So, what does all of this have to do with Batman NOT killing The Joker at the end of THE KILLING JOKE? Simply this: Batman has fought this same fight countless times. He has suffered because of this deranged man countless times. He has dealt with the fallout of these dealings countless times. Why NOW would he suddenly break? I maintain he did NOT. He DID have a moment (or even multiple moments smashed indelicately together) where he realized the absurdity of this situation and shared a release of the built-up emotions with the ONLY person capable of sharing such a revelation. He laughed with The Joker.

        Then, whether he punched, kicked, knocked out, drugged, or, in whatever way, subdued Joker and turned him in / left him for the police…or, if you REALLY want to blow the minds of the readers, walked away and let Joker go off into the night, continuing their evil nightly dance (NO, I do NOT believe this, but it is just as viable as saying Batman killed Joker…or did NOT).

        As for the quotation itself, Batman did NOT kill Ras’. He had given him multiple chances to redeem himself. Those did not take, so Bruce simply allowed the consequences of Ras’ al Ghul’s choices to catch up with him. Batman is not a social worker. Ras’ had the chance to escape (please, no “but Batman had stuck him there in the cockpit, and he was unable to free himself in time”…REALLY?) but CHOSE not to…hence, the look of resigned peace on his face in those last moments before the crash. Batman also did NOT kill Harvey Dent in TDK. This time, he was trying to get Harvey away from Gordon’s family while, simultaneously, freeing the one already captured member from Dent’s threatening grasp.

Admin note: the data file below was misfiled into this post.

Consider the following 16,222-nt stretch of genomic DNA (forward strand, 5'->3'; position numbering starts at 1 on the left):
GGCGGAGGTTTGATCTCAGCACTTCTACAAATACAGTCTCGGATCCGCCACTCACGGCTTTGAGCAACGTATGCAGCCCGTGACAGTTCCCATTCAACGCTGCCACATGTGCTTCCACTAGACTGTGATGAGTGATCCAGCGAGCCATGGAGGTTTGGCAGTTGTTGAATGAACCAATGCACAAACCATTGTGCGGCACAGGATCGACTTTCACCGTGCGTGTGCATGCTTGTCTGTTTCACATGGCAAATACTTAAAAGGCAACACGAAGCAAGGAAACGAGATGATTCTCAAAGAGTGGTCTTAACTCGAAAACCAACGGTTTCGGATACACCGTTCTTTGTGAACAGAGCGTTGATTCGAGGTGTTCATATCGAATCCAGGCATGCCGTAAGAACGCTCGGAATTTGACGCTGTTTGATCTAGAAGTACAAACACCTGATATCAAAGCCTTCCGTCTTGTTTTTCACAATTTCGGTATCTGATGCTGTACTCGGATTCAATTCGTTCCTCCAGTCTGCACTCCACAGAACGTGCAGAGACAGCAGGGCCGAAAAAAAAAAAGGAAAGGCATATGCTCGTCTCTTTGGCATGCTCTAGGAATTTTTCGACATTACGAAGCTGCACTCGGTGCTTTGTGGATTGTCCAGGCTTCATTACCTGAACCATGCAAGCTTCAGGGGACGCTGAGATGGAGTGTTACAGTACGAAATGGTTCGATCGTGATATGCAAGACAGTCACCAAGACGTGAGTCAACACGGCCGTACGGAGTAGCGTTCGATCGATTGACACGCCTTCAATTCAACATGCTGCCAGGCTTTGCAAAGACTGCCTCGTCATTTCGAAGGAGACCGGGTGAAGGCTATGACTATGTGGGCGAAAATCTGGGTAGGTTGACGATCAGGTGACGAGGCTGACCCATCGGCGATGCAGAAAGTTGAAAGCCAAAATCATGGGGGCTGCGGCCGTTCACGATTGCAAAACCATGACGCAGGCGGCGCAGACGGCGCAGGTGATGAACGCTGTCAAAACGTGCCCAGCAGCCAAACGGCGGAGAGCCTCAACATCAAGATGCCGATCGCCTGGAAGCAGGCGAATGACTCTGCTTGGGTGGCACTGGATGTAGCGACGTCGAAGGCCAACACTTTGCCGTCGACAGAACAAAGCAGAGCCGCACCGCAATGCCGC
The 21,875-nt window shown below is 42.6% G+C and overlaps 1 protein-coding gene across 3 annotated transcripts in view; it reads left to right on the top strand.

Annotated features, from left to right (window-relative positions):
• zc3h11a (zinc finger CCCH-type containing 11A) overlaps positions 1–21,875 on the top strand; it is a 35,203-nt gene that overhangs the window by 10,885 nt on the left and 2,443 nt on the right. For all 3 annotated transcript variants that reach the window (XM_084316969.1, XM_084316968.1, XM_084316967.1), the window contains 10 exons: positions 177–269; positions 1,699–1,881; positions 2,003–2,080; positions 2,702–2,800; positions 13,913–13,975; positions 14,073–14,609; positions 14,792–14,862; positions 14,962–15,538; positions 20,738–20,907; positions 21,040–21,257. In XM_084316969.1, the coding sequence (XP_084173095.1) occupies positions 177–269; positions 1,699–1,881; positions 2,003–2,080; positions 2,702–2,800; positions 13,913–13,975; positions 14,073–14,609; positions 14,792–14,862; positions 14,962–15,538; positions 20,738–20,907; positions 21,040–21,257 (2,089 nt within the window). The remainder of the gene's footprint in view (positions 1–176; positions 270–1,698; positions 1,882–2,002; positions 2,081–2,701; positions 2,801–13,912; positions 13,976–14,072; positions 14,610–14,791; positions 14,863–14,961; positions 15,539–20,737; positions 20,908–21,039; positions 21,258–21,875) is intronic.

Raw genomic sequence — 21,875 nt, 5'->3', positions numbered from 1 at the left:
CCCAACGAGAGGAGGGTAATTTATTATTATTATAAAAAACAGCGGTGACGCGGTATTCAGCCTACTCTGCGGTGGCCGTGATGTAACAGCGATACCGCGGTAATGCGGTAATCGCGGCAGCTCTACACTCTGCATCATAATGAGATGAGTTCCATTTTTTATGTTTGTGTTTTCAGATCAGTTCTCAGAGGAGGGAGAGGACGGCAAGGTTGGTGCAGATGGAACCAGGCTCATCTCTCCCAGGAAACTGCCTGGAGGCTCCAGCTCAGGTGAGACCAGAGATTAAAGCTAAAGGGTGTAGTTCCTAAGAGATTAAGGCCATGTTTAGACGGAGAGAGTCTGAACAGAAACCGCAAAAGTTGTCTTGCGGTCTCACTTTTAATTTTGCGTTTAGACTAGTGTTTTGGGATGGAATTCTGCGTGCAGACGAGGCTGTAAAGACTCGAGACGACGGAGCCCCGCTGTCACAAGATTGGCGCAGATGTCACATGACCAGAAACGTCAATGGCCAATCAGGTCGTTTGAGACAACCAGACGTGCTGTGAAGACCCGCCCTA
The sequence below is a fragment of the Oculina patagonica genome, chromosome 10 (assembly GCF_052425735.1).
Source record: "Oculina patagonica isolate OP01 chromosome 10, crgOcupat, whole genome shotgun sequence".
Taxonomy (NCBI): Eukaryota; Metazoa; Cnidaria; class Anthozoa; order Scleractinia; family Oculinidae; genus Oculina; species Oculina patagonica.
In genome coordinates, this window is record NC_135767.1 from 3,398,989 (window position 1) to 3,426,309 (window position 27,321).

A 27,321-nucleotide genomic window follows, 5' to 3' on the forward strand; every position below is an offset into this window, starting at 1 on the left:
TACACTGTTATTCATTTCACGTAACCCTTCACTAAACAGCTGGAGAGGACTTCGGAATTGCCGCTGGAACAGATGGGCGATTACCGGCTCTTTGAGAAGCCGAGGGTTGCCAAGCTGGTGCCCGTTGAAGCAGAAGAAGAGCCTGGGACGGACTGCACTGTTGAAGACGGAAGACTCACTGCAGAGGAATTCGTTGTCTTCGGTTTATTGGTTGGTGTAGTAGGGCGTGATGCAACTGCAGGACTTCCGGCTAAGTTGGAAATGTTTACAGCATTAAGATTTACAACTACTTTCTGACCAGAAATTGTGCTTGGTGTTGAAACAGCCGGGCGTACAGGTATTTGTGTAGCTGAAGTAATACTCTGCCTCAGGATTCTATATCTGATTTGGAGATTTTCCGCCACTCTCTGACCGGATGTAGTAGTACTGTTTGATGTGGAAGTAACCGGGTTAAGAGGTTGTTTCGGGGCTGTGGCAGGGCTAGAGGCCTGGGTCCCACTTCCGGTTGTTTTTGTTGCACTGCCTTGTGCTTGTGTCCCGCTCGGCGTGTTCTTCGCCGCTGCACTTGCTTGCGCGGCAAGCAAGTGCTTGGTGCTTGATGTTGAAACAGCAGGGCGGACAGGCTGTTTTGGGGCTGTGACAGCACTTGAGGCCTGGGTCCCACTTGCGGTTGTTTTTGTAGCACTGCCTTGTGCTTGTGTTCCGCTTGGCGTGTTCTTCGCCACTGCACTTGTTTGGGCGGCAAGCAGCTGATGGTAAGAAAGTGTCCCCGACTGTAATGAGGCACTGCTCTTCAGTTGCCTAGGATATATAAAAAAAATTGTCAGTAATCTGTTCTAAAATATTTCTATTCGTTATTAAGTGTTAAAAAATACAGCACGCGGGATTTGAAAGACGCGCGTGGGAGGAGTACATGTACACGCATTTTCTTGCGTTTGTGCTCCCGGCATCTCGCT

One final note: To ALL who continue to gush with admiration and worshipful love for the “can-do-no-wrong” brilliance of Alan Moore…I agree that he has written wonderful works and is a fantastic and imaginative writer, but he is NOT perfect. Thus, it is that I much preferred the Dr. Manhattan ending of the “Watchmen” film to the goofy, silly giant alien squid bomb ending of Moore’s graphic novel. Also, if you are so sure that Moore’s subtle tones and “out of the box” philosophizing would make it quite easy and understandable for him to have Batman finally snap and kill Joker, those same qualities would make it just as simple for him to give the two a bizarrely appropriate, NON-lethal ending to this chapter of their shared existence.

        Though I have my view, of course, I’m claiming it is better (or worse) than the opposing view. it is merely JUST AS VALID AND VIABLE.

        • Oops…I’m NOT claiming it is better (or worse) than the opposing view.